The Conservative general election manifesto is likely to include a pledge to cap prices for households overpaying on their energy bills, a senior minister has signalled.
With prices rising significantly over the past year, politicians and industry have come under mounting pressure to help the two-thirds of homes on energy suppliers' expensive standard variable tariffs.
Speaking on ITV's Peston on Sunday yesterday (see the full video below), Work and Pensions Secretary Damian Green said that if re-elected on 8 June, the Conservatives would "have [regulator] Ofgem setting a limit, so it would be a cap, so it would be more flexible".
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'Intervening to make markets work better'
The Conservatives' general election manifesto hasn't yet been published - and won't be until sometime next month - so we don't yet know much about how the price cap would work, and the policy isn't set in stone.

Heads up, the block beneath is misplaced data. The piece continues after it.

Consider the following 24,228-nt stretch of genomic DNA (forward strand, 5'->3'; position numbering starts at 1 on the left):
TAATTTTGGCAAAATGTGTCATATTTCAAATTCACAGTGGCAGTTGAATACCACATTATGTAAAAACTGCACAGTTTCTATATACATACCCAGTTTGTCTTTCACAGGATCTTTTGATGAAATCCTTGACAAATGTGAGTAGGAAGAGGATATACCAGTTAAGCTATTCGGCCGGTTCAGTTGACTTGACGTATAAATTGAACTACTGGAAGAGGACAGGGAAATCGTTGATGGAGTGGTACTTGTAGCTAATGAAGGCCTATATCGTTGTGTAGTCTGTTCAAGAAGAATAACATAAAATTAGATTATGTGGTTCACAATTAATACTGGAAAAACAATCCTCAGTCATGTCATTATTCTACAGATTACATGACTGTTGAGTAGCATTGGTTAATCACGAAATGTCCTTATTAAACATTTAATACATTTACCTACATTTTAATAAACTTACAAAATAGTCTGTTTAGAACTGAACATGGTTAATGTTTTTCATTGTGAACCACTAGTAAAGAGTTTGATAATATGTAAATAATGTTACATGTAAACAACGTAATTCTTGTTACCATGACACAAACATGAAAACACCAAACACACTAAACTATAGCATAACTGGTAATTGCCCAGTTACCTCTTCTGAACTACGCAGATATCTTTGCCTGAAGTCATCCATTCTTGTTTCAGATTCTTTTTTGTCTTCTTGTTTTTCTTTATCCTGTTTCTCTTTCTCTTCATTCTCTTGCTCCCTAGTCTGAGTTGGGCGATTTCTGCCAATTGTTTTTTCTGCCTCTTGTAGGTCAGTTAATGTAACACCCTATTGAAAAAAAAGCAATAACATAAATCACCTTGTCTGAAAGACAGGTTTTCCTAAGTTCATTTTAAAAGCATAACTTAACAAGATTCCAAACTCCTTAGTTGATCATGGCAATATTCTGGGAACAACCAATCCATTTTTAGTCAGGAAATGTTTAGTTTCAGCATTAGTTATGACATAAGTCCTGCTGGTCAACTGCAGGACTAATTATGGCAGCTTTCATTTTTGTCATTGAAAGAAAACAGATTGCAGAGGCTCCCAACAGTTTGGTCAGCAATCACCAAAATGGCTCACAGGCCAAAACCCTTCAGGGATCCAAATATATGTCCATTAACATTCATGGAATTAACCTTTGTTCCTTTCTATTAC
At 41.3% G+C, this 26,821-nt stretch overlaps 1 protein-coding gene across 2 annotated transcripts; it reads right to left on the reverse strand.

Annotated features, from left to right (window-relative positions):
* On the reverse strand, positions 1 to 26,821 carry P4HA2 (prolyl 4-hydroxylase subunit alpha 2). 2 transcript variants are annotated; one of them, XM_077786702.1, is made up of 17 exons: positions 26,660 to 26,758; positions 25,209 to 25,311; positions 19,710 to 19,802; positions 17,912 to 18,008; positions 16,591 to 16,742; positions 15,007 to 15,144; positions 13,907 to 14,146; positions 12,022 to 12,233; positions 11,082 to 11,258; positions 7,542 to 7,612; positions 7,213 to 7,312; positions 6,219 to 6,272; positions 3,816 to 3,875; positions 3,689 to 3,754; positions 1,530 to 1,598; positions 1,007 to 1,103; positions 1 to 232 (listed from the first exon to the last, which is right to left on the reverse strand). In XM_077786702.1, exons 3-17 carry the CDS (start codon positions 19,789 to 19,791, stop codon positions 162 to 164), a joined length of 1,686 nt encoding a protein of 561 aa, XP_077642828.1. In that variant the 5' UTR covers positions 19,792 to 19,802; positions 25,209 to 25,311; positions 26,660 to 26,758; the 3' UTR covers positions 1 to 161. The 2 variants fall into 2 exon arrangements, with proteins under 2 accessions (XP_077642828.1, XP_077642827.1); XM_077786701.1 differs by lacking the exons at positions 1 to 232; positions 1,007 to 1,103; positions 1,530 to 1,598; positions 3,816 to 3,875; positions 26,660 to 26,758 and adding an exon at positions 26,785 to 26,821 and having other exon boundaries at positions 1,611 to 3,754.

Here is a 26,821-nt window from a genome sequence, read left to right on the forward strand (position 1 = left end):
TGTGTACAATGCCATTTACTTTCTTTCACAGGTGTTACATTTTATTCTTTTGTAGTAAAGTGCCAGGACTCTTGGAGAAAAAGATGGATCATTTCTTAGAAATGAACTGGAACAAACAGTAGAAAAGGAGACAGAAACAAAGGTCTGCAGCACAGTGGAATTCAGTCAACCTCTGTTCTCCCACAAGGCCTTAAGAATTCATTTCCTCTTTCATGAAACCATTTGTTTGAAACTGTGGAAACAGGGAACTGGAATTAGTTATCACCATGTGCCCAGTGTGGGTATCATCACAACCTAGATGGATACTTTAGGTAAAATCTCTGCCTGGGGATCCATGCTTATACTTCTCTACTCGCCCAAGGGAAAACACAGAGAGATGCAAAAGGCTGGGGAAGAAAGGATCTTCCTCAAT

But other senior Conservatives have also reportedly backed Mr Green's comments this weekend, with Defence Secretary Michael Fallon telling the BBC: "This is a market that is not working perfectly and therefore we are intervening to make markets work better."
It comes after MPs last month backed the idea of a relative price cap, which would impose a maximum difference between a provider's best deal and its most expensive one, though other models of price cap could also be considered. In March, Prime Minister Theresa May also vowed to announce a crackdown on sky-high energy prices "very soon".
However MoneySavingExpert.com founder Martin Lewis has opposed the idea of capping energy prices, and in February wrote to The Times newspaper warning it would give customers "the worst of both worlds" as "some will still overpay, but many firms won't be able to offer really cheap prices".
The Conservatives' apparent enthusiasm for capping energy prices has been met with incredulity by former Labour leader Ed Miliband, who announced a similar policy in 2015.
Mr Miliband tweeted: "Where were these people for last 4 years since I proposed cap? Defending a broken energy market that ripped people off. Let's see small print."
You can see Mr Green's comments on energy price-capping in the video clip below: